Inspired by the Ukranian writer Yuriy Venelin's book as well as the ideas of the great Bulgarian teacher Petar Beron, in 1835 Vassil Aprilov founded the first secular school - the high school in Gabrovo, in which the teaching was conducted in Bulgarian language. The author of the first Bulgarian Grammar Book Neophit Rilski taugh at the Gabrovo High School and trained many remarkable teachers there.

    The struggle for independent Bulgarian church culminated in the middle of the nineteenth century. The first Bulgarian periodicals also date from that time. Newspapers and magazines were published by Hristo Danov, who sponsored many bright young students and opened a bookshop in Thessaloniki and Plovdiv. The time had come for a powerful historical figure to epitomise the cravings and ideals of a whole people. This was done by Georgi Rakovski (1824-1867) who in 1858 wrote "Traveller in Woods". This work of art was the first one to bear hints of the people's discontent and protest. The harbinger and the singer of the revolutionary movement was Dobri Chintulov (1822 - 1886) whose songs accompanied the rebels. The first patriotic plays were written by Dobri Voynikov (1833-1878) and some of them were later revised by Vassil Drumev (1841-1904). The first original talent in Bulgarian literature Petko Slaveykov (1827-1895) was both a publicist and a pedagogue. He was an extremely productive writer in almost all literary genres.

    Lyuben Karavelov (1835-1879) and Hristo Botev (1848-1876) were both fervent revolutionaries and colossi of Bulgarian poetry and prose. Hristo Botev who glorifies the craving to sacridice one's life for one's people anticipated his own heroic death in a battle for his mothercountry.

    The indisputable father of Bulgarian literature is Ivan Vazov (1850-1921). His masterpiece "Under the Yoke" narrates about the life and struggle of the Bulgarian people against the Turkish oppressors. In his later works he described the continuing struggle for independence and freedom as in the collection of epic poems "Epopee of the Forgotten" (1881) which commemorates the heroes who died in the National Liberation movement. The classic of Bulgarian literature tried his hand in all literary genres from historical drama to poetry, prose and journalistic style.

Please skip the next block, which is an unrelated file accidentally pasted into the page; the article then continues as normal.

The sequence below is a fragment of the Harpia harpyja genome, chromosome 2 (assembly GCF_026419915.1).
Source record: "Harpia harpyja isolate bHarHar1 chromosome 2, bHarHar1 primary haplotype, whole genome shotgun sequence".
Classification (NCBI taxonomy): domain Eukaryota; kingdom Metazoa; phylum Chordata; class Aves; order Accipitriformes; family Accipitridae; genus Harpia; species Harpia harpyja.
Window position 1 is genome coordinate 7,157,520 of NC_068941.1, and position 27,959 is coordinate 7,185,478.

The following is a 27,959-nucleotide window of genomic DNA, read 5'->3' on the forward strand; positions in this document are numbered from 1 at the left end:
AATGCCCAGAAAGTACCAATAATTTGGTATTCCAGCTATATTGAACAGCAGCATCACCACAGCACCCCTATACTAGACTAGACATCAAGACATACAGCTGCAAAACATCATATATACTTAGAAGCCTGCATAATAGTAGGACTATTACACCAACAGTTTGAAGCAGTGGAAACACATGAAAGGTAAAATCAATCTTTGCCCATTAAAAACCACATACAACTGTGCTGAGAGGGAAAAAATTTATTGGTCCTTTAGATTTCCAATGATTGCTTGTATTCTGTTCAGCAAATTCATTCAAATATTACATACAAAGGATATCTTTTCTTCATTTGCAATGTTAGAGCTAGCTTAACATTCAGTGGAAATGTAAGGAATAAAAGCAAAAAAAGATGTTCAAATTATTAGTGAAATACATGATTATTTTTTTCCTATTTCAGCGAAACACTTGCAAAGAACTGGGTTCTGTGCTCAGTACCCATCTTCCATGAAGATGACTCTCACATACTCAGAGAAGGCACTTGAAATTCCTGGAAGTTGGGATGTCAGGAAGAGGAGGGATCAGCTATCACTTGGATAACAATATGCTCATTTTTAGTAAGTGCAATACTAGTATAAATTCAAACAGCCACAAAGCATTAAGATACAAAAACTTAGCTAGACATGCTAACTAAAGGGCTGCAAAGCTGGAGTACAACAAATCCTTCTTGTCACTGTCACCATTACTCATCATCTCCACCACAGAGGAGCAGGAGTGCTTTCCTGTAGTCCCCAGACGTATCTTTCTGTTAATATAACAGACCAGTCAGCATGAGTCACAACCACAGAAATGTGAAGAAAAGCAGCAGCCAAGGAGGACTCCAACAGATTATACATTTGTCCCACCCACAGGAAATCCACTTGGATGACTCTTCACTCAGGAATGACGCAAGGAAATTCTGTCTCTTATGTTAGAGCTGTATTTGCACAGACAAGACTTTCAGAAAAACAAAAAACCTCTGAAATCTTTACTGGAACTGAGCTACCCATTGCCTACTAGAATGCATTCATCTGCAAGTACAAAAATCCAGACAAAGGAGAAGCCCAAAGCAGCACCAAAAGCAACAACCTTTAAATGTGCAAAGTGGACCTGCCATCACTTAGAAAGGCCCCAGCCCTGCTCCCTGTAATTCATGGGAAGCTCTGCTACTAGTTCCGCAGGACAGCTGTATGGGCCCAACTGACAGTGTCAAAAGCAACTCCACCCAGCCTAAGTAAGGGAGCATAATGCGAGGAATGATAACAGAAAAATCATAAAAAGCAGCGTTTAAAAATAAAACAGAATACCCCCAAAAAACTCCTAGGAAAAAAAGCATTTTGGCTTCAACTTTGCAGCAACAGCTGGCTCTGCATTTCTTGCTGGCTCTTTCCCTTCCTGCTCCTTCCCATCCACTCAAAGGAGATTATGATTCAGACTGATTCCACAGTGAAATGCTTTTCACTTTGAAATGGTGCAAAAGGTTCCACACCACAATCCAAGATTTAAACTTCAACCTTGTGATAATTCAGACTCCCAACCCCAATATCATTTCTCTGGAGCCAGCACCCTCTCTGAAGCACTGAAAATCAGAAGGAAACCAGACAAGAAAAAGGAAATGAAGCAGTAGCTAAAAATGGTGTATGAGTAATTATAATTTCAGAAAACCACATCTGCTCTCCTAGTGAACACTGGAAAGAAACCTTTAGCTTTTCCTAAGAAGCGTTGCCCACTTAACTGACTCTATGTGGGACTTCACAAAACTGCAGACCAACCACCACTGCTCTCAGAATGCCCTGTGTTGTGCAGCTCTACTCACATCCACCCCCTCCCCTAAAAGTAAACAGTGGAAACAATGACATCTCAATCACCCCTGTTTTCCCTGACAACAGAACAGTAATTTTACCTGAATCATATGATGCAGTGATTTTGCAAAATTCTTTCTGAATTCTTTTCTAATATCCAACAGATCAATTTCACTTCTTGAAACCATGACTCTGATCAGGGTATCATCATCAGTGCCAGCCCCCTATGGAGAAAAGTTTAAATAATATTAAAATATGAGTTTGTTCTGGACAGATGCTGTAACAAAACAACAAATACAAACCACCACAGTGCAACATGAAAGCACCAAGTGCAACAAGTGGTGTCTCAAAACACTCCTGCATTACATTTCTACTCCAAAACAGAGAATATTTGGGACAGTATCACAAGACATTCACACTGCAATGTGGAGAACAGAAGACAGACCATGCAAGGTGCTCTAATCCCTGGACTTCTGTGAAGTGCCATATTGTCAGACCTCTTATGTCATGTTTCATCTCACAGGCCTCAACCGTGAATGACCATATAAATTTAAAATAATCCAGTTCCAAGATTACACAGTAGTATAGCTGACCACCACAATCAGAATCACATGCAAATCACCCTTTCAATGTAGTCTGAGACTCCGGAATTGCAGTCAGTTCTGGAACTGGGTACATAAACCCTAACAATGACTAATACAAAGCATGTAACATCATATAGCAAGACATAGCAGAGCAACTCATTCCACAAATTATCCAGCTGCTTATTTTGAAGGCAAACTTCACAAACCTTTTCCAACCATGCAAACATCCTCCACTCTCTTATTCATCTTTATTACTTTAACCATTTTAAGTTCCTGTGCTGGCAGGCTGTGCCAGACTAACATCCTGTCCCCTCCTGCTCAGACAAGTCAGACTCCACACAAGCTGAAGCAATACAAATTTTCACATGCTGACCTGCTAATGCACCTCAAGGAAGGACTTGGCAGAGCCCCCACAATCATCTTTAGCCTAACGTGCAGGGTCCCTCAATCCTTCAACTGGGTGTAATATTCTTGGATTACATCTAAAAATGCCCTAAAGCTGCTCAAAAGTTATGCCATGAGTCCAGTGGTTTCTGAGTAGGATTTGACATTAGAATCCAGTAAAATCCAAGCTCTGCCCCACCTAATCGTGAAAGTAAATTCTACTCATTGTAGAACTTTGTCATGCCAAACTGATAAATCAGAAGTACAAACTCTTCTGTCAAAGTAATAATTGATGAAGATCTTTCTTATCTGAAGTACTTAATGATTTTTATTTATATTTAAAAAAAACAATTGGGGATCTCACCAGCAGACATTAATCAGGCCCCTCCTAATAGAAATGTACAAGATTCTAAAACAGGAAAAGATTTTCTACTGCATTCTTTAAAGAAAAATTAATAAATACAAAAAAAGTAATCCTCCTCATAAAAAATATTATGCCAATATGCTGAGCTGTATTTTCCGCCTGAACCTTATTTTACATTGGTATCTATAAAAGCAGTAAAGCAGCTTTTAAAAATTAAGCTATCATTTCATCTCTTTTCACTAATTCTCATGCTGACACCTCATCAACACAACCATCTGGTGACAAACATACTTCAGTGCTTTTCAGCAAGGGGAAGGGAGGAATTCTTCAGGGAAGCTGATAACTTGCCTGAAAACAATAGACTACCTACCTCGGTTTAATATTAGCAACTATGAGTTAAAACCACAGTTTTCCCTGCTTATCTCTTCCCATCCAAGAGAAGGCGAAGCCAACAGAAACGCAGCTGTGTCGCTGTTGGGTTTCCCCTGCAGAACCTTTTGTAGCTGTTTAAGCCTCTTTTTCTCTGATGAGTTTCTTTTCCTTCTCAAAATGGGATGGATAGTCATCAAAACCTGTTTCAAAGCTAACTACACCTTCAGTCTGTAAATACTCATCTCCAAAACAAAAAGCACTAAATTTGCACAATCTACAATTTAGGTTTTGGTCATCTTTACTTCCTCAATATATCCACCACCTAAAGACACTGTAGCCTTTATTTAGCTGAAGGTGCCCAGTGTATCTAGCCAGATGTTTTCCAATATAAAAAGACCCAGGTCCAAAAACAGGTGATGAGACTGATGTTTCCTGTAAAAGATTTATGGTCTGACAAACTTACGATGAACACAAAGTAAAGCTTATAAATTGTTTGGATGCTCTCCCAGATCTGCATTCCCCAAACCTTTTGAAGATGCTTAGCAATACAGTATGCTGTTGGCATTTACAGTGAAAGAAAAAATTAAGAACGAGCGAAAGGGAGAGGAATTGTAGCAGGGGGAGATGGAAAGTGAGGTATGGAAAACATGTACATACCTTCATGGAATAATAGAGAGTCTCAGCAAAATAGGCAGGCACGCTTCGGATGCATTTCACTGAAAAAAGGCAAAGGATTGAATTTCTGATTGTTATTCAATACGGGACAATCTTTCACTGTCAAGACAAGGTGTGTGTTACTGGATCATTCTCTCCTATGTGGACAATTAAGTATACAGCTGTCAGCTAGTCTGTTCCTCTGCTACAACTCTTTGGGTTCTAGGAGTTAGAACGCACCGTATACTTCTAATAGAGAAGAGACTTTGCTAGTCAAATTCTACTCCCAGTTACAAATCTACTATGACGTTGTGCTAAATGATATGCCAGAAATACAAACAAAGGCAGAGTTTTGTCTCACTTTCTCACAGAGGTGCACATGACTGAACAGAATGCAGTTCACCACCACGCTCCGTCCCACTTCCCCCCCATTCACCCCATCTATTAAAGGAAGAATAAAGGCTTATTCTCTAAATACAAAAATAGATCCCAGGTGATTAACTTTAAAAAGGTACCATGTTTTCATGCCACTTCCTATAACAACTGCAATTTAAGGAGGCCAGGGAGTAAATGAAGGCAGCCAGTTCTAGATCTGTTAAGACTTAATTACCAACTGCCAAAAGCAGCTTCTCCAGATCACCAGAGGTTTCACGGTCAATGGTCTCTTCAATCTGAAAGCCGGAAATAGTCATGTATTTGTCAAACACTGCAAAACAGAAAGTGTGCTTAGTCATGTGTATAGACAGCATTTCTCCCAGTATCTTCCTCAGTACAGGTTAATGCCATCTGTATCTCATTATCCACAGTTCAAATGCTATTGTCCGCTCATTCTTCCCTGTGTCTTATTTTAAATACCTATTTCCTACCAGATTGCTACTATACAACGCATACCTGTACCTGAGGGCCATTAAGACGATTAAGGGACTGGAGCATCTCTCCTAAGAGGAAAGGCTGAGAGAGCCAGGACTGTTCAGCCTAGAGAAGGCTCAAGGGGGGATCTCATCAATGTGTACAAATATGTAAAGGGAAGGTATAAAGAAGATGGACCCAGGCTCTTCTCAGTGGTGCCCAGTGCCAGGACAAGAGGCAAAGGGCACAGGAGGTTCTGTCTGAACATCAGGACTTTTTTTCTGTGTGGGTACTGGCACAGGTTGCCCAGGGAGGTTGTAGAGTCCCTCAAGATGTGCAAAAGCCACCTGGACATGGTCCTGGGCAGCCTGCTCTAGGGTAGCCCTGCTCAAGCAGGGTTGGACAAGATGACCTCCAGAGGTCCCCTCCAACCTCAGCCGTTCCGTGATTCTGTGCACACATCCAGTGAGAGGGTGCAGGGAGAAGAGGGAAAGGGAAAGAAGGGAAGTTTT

Aleko Konstantinov (1863-1897) is one of the favourite Bulgarian writers famous for his travel notes and above all for his well-known novel "Bay Ganyo".

    Other authors like Stoyan Mihailovski, Todor Vlaykov, Anton Strashimirov and Elin Pelin wrote about the Bulgarian rural culture and lifestyle in a realistic way.

    The Poetry of that period was represented by talented writers as Pencho Slaveykov (1866-1912) who concerned himself with the struggle for National Liberation, Peyo Yavorov (1877-1914) whose poetry and drama pictured the oppressed Bulgarian villagers and Dimcho Debelyanov (1887-1916) who stands out with his sensitivity and lyricism. The new trends in Bulgarian literature were later formed under the infuence of Symbolism and west Europen literature. Geo Milev Was a most brilliant poet and translator of lyric poetry executed in the events in 1925.

    The neoromantic Yordan Yovkov devoted his literary work to the Bulgarian village.

    The comedies of St. L. Kostov together with Angel Karaliychev's stories dealt with the social problems castigated the vices ot their times and the bourgeoisie.

    The most prominent writers between the two World Wars were the so-called "revolutionary poets". Hristo Smirnenski (1898-1923) is one of the most outsdtanding representatives of socialist realism. Nikola Y. Vaptsarov (1909-1942) was a proletarian poet, shot in 1942 for his progressive beliefs and ideals. His "Motor Songs" are a brilliant collection of poems written with talent and sincerity. In 1952 he was posthumously awarded the International Prize for Literature by the International Peace Union.

    Dimitar Dimov who wrote the novel "Tabacco", Dimitar Talev and Georgi Karaslavov are only a few of the post-World Wars II generation of writers.

    The Bulgarian literary works have been translated into over 23 languages and popular in many corners of the world.